“Crucially, the best reporting combines all three of these elements,” Grace Hetherington, who worked on the report, explains. “We know that statistics alone don’t tell the full story, and equally, focusing on individual experience without placing it in the context of systemic issues can fail to paint a full picture as well.”
There are also consequences of callous reporting when writers don’t do justice to those from impoverished backgrounds.
The JRF adds: “People with experience of poverty have told us that reporting which doesn’t follow the approach outlined above can make them feel upset, used, distrustful, sometimes at risk of stigma or unwanted attention from their family and friends, and often unlikely to want to continue speaking to the media about their experiences. On the other hand, reporting which does follow the principles above can make people feel heard, empowered and positive about themselves and their contributions.”
Journalists might also want to be careful over which images they select as they may perpetuate damaging stereotypes. The impact of the most sensitive, carefully planned piece of reporting can be undone by a clichéd stock image, such as the ‘girl in the red coat’ or outdated images of council estates that no longer exist. These images stick in the public’s mind and build an unhelpful impression of the reality of poverty in the UK.
“People with experience of poverty said poor reporting makes them feel upset, used, distrustful, sometimes at risk of stigma or unwanted attention from their family and friends.”
Joseph Rowntree Foundation
OnRoad Media, a narrative-change charity supporting people and media to create content that changes the world, adds that good reporting can have a hugely positive impact on communities affected by such issues.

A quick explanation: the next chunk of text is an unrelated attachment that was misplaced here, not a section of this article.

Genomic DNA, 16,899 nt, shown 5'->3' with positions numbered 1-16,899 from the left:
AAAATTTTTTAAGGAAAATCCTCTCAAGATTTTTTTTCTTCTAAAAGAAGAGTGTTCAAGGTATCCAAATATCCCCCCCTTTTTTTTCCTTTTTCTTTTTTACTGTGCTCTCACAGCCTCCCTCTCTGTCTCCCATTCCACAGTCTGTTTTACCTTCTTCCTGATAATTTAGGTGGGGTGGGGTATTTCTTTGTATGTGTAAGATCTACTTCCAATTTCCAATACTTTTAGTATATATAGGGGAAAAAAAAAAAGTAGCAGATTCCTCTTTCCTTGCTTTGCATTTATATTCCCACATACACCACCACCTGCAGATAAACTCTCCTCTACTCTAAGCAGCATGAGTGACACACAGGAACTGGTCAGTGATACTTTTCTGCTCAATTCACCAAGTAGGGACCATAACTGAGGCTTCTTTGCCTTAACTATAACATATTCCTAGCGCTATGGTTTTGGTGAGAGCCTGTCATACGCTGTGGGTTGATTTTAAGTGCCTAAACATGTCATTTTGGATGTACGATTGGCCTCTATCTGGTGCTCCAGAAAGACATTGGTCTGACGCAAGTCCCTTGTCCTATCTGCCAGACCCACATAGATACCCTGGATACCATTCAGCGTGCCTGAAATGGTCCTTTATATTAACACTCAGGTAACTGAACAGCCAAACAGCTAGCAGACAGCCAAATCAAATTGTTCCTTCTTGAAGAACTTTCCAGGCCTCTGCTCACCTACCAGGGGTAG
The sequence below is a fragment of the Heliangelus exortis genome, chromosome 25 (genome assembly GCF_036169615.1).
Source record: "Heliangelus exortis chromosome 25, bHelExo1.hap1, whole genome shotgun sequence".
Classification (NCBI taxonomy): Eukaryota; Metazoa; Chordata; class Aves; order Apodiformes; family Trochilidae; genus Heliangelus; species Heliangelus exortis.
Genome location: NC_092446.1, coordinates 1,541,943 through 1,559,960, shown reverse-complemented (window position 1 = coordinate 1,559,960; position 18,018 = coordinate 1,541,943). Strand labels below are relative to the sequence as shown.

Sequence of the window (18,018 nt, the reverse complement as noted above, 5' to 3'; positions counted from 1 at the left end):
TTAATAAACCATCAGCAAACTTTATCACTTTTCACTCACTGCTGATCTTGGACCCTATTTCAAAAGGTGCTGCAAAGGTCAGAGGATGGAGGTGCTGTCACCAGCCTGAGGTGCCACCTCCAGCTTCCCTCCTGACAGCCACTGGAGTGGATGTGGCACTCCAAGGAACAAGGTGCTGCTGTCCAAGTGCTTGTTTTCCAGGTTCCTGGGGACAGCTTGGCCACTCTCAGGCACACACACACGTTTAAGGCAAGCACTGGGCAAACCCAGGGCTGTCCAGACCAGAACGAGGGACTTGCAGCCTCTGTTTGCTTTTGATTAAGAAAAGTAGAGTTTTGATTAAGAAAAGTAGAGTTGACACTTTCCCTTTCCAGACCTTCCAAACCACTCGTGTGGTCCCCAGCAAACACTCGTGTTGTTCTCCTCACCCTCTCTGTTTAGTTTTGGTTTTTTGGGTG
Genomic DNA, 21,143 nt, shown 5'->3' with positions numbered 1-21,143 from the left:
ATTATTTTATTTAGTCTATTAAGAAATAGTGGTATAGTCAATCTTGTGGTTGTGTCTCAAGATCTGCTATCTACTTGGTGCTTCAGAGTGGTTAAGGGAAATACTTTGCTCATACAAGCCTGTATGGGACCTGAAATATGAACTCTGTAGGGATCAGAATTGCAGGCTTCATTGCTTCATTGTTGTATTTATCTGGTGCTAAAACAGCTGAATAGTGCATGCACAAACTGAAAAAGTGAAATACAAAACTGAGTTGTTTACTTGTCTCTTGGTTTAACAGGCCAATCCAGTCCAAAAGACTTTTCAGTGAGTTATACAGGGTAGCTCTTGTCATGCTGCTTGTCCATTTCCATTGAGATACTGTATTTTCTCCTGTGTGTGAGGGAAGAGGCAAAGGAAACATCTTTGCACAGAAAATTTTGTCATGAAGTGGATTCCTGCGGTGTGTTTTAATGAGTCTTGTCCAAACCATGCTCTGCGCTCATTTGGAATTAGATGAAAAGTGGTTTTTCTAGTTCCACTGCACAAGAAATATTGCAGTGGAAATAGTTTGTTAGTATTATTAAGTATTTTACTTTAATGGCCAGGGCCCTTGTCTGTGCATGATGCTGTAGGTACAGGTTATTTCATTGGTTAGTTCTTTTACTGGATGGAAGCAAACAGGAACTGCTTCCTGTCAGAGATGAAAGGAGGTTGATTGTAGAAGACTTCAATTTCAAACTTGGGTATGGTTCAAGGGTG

“When stories are told well, people’s voices aren’t just heard and amplified, they change the way we think about people’s lives,” they tell Journo Resources. “The best stories are those that share the bigger picture, like on the systems that lock us into poverty, whilst also using the right language. They have a lasting impact on how the public understands and thinks about social issues. This in turn, changes policy decisions at every level. Good reporting and better stories changes lives because we all understand and see the world through stories – it’s only right they reflect our lives.”
Similarly to the JRF, they also recommend balancing statistics, systems, and individuals, as well as making sure to include and explore possible solutions. These solutions are best explored with people who are experiencing poverty – they are first-hand experts. On Road also advise journalists to think twice before running myth-busting articles, as several studies have found this can actually reinforce the myths you are trying to dispel.
Telling the real stories of poverty also means avoiding harmful stereotypes. Terms like ‘Dickensian’ levels of poverty, images of slums or begging bowls often make it difficult for audiences to recognise the problem as one really happening in our society. And the reality is You can find more practical guidance for journalists reporting poverty in OnRoad’s guide.
How Do We Build Lasting Support For People Stuck In Poverty?
The JRF also has a separate report – Talking About Poverty – which found that there are a few simple ways we can talk about poverty that increase public understanding and public will to change things.
“One key learning is that data and facts alone won’t change peoples’ minds – we tend to interpret statistics through the lens of our own beliefs, and we therefore select which statistics we choose to believe. Data is important, but we need to speak about our shared values as a society to change peoples’ minds,” Grace adds.